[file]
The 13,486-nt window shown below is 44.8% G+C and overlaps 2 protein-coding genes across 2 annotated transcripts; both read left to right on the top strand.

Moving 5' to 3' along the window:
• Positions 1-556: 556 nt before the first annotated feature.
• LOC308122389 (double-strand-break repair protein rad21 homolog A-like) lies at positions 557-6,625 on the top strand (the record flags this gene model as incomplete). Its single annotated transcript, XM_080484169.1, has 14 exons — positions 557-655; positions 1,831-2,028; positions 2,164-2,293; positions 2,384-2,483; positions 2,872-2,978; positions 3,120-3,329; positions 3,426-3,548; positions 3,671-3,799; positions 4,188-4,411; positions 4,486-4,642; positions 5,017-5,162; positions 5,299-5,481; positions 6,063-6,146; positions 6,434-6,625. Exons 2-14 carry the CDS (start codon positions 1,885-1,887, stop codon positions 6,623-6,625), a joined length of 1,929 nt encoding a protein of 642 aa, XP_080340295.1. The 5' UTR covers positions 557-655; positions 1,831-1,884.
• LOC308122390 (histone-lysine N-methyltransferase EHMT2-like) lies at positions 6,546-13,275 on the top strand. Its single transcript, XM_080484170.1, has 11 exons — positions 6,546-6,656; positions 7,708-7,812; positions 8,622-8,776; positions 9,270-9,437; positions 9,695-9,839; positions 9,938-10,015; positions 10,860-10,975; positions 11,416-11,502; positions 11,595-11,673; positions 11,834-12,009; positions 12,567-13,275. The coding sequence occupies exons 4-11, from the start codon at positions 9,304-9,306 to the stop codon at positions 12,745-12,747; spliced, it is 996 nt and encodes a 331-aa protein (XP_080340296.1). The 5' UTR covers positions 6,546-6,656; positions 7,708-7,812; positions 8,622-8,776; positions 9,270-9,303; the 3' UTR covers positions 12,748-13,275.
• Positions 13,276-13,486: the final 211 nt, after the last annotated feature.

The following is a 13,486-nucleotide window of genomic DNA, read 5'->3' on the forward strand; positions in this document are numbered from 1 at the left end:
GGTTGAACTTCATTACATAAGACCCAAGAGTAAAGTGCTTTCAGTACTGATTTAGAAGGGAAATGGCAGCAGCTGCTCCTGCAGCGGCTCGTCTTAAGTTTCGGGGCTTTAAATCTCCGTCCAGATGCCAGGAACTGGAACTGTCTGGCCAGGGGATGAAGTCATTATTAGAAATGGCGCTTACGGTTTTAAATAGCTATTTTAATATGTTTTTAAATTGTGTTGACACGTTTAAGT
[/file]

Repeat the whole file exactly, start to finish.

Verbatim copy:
The 13,486-nt window shown below is 44.8% G+C and overlaps 2 protein-coding genes across 2 annotated transcripts; both read left to right on the top strand.

Moving 5' to 3' along the window:
• Positions 1-556: 556 nt before the first annotated feature.
• LOC308122389 (double-strand-break repair protein rad21 homolog A-like) lies at positions 557-6,625 on the top strand (the record flags this gene model as incomplete). Its single annotated transcript, XM_080484169.1, has 14 exons — positions 557-655; positions 1,831-2,028; positions 2,164-2,293; positions 2,384-2,483; positions 2,872-2,978; positions 3,120-3,329; positions 3,426-3,548; positions 3,671-3,799; positions 4,188-4,411; positions 4,486-4,642; positions 5,017-5,162; positions 5,299-5,481; positions 6,063-6,146; positions 6,434-6,625. Exons 2-14 carry the CDS (start codon positions 1,885-1,887, stop codon positions 6,623-6,625), a joined length of 1,929 nt encoding a protein of 642 aa, XP_080340295.1. The 5' UTR covers positions 557-655; positions 1,831-1,884.
• LOC308122390 (histone-lysine N-methyltransferase EHMT2-like) lies at positions 6,546-13,275 on the top strand. Its single transcript, XM_080484170.1, has 11 exons — positions 6,546-6,656; positions 7,708-7,812; positions 8,622-8,776; positions 9,270-9,437; positions 9,695-9,839; positions 9,938-10,015; positions 10,860-10,975; positions 11,416-11,502; positions 11,595-11,673; positions 11,834-12,009; positions 12,567-13,275. The coding sequence occupies exons 4-11, from the start codon at positions 9,304-9,306 to the stop codon at positions 12,745-12,747; spliced, it is 996 nt and encodes a 331-aa protein (XP_080340296.1). The 5' UTR covers positions 6,546-6,656; positions 7,708-7,812; positions 8,622-8,776; positions 9,270-9,303; the 3' UTR covers positions 12,748-13,275.
• Positions 13,276-13,486: the final 211 nt, after the last annotated feature.

The following is a 13,486-nucleotide window of genomic DNA, read 5'->3' on the forward strand; positions in this document are numbered from 1 at the left end:
GGTTGAACTTCATTACATAAGACCCAAGAGTAAAGTGCTTTCAGTACTGATTTAGAAGGGAAATGGCAGCAGCTGCTCCTGCAGCGGCTCGTCTTAAGTTTCGGGGCTTTAAATCTCCGTCCAGATGCCAGGAACTGGAACTGTCTGGCCAGGGGATGAAGTCATTATTAGAAATGGCGCTTACGGTTTTAAATAGCTATTTTAATATGTTTTTAAATTGTGTTGACACGTTTAAGT